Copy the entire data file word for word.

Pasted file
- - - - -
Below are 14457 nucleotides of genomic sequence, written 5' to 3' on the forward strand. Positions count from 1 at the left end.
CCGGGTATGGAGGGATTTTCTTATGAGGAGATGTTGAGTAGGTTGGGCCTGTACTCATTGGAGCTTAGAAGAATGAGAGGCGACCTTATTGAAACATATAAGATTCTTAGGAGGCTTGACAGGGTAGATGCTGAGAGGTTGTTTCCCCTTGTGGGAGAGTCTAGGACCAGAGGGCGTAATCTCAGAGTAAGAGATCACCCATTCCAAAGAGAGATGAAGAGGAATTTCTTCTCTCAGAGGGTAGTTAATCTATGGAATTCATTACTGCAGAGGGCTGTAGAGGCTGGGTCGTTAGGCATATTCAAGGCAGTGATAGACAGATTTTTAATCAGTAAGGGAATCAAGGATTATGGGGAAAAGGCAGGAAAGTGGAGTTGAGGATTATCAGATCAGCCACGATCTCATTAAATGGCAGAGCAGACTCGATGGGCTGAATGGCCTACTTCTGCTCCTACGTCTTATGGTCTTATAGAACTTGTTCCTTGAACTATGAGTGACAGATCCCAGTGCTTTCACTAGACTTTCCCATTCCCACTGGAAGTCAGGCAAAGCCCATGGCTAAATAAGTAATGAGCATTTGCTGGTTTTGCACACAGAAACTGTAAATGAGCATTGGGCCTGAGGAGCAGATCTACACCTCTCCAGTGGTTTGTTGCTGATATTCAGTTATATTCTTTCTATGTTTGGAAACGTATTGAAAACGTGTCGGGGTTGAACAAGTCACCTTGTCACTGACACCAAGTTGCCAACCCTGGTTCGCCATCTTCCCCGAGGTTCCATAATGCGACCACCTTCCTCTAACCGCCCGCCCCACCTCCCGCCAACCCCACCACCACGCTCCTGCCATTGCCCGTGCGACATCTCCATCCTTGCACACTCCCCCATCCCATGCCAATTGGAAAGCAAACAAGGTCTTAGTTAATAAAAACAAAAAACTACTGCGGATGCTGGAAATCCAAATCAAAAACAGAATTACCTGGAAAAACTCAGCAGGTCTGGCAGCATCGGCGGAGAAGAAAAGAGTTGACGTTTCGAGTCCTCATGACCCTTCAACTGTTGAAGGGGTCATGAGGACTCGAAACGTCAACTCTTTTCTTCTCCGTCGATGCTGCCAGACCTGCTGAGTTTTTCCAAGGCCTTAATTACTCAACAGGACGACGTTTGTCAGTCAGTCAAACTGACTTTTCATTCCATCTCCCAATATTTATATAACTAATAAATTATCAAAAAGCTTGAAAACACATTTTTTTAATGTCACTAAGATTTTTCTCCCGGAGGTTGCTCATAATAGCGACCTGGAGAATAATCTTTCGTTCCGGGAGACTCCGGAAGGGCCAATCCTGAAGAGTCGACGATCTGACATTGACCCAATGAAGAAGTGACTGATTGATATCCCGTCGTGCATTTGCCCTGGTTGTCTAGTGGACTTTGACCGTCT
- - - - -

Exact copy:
Below are 14457 nucleotides of genomic sequence, written 5' to 3' on the forward strand. Positions count from 1 at the left end.
CCGGGTATGGAGGGATTTTCTTATGAGGAGATGTTGAGTAGGTTGGGCCTGTACTCATTGGAGCTTAGAAGAATGAGAGGCGACCTTATTGAAACATATAAGATTCTTAGGAGGCTTGACAGGGTAGATGCTGAGAGGTTGTTTCCCCTTGTGGGAGAGTCTAGGACCAGAGGGCGTAATCTCAGAGTAAGAGATCACCCATTCCAAAGAGAGATGAAGAGGAATTTCTTCTCTCAGAGGGTAGTTAATCTATGGAATTCATTACTGCAGAGGGCTGTAGAGGCTGGGTCGTTAGGCATATTCAAGGCAGTGATAGACAGATTTTTAATCAGTAAGGGAATCAAGGATTATGGGGAAAAGGCAGGAAAGTGGAGTTGAGGATTATCAGATCAGCCACGATCTCATTAAATGGCAGAGCAGACTCGATGGGCTGAATGGCCTACTTCTGCTCCTACGTCTTATGGTCTTATAGAACTTGTTCCTTGAACTATGAGTGACAGATCCCAGTGCTTTCACTAGACTTTCCCATTCCCACTGGAAGTCAGGCAAAGCCCATGGCTAAATAAGTAATGAGCATTTGCTGGTTTTGCACACAGAAACTGTAAATGAGCATTGGGCCTGAGGAGCAGATCTACACCTCTCCAGTGGTTTGTTGCTGATATTCAGTTATATTCTTTCTATGTTTGGAAACGTATTGAAAACGTGTCGGGGTTGAACAAGTCACCTTGTCACTGACACCAAGTTGCCAACCCTGGTTCGCCATCTTCCCCGAGGTTCCATAATGCGACCACCTTCCTCTAACCGCCCGCCCCACCTCCCGCCAACCCCACCACCACGCTCCTGCCATTGCCCGTGCGACATCTCCATCCTTGCACACTCCCCCATCCCATGCCAATTGGAAAGCAAACAAGGTCTTAGTTAATAAAAACAAAAAACTACTGCGGATGCTGGAAATCCAAATCAAAAACAGAATTACCTGGAAAAACTCAGCAGGTCTGGCAGCATCGGCGGAGAAGAAAAGAGTTGACGTTTCGAGTCCTCATGACCCTTCAACTGTTGAAGGGGTCATGAGGACTCGAAACGTCAACTCTTTTCTTCTCCGTCGATGCTGCCAGACCTGCTGAGTTTTTCCAAGGCCTTAATTACTCAACAGGACGACGTTTGTCAGTCAGTCAAACTGACTTTTCATTCCATCTCCCAATATTTATATAACTAATAAATTATCAAAAAGCTTGAAAACACATTTTTTTAATGTCACTAAGATTTTTCTCCCGGAGGTTGCTCATAATAGCGACCTGGAGAATAATCTTTCGTTCCGGGAGACTCCGGAAGGGCCAATCCTGAAGAGTCGACGATCTGACATTGACCCAATGAAGAAGTGACTGATTGATATCCCGTCGTGCATTTGCCCTGGTTGTCTAGTGGACTTTGACCGTCT